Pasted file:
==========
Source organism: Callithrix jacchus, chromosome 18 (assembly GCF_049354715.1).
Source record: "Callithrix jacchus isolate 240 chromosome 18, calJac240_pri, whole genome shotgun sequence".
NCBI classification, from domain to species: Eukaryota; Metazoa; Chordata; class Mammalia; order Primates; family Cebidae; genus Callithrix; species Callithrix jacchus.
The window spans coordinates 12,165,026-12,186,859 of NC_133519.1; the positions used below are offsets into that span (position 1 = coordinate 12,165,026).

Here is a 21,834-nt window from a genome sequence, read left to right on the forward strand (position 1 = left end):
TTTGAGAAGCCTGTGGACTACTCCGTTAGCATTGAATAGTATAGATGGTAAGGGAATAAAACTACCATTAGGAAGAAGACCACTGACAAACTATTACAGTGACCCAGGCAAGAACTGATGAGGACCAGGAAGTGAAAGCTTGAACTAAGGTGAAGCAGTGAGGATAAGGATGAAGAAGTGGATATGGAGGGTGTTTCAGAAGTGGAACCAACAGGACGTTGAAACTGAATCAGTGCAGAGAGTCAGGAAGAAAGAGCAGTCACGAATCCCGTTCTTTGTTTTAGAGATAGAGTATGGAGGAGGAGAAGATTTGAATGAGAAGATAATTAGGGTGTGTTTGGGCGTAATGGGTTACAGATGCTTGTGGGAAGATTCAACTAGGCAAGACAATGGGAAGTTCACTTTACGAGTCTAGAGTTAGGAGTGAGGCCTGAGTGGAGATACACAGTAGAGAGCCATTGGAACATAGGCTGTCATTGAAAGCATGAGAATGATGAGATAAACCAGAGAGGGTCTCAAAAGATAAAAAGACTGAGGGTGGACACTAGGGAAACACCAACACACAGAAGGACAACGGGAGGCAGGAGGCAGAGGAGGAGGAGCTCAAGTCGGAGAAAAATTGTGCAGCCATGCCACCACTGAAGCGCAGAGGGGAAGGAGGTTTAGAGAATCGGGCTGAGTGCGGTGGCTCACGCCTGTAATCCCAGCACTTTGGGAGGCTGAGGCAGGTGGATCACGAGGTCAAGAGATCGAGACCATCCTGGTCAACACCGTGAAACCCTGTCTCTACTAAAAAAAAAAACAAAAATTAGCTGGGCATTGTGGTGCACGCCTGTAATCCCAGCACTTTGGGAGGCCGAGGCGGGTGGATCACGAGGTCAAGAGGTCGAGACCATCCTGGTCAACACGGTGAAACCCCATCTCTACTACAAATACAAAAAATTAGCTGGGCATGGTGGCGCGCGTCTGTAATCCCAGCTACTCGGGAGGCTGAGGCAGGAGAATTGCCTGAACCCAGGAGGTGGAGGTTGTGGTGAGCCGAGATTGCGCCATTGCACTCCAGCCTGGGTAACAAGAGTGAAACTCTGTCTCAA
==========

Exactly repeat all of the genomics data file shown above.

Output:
Source organism: Callithrix jacchus, chromosome 18 (assembly GCF_049354715.1).
Source record: "Callithrix jacchus isolate 240 chromosome 18, calJac240_pri, whole genome shotgun sequence".
NCBI classification, from domain to species: Eukaryota; Metazoa; Chordata; class Mammalia; order Primates; family Cebidae; genus Callithrix; species Callithrix jacchus.
The window spans coordinates 12,165,026-12,186,859 of NC_133519.1; the positions used below are offsets into that span (position 1 = coordinate 12,165,026).

Here is a 21,834-nt window from a genome sequence, read left to right on the forward strand (position 1 = left end):
TTTGAGAAGCCTGTGGACTACTCCGTTAGCATTGAATAGTATAGATGGTAAGGGAATAAAACTACCATTAGGAAGAAGACCACTGACAAACTATTACAGTGACCCAGGCAAGAACTGATGAGGACCAGGAAGTGAAAGCTTGAACTAAGGTGAAGCAGTGAGGATAAGGATGAAGAAGTGGATATGGAGGGTGTTTCAGAAGTGGAACCAACAGGACGTTGAAACTGAATCAGTGCAGAGAGTCAGGAAGAAAGAGCAGTCACGAATCCCGTTCTTTGTTTTAGAGATAGAGTATGGAGGAGGAGAAGATTTGAATGAGAAGATAATTAGGGTGTGTTTGGGCGTAATGGGTTACAGATGCTTGTGGGAAGATTCAACTAGGCAAGACAATGGGAAGTTCACTTTACGAGTCTAGAGTTAGGAGTGAGGCCTGAGTGGAGATACACAGTAGAGAGCCATTGGAACATAGGCTGTCATTGAAAGCATGAGAATGATGAGATAAACCAGAGAGGGTCTCAAAAGATAAAAAGACTGAGGGTGGACACTAGGGAAACACCAACACACAGAAGGACAACGGGAGGCAGGAGGCAGAGGAGGAGGAGCTCAAGTCGGAGAAAAATTGTGCAGCCATGCCACCACTGAAGCGCAGAGGGGAAGGAGGTTTAGAGAATCGGGCTGAGTGCGGTGGCTCACGCCTGTAATCCCAGCACTTTGGGAGGCTGAGGCAGGTGGATCACGAGGTCAAGAGATCGAGACCATCCTGGTCAACACCGTGAAACCCTGTCTCTACTAAAAAAAAAAACAAAAATTAGCTGGGCATTGTGGTGCACGCCTGTAATCCCAGCACTTTGGGAGGCCGAGGCGGGTGGATCACGAGGTCAAGAGGTCGAGACCATCCTGGTCAACACGGTGAAACCCCATCTCTACTACAAATACAAAAAATTAGCTGGGCATGGTGGCGCGCGTCTGTAATCCCAGCTACTCGGGAGGCTGAGGCAGGAGAATTGCCTGAACCCAGGAGGTGGAGGTTGTGGTGAGCCGAGATTGCGCCATTGCACTCCAGCCTGGGTAACAAGAGTGAAACTCTGTCTCAA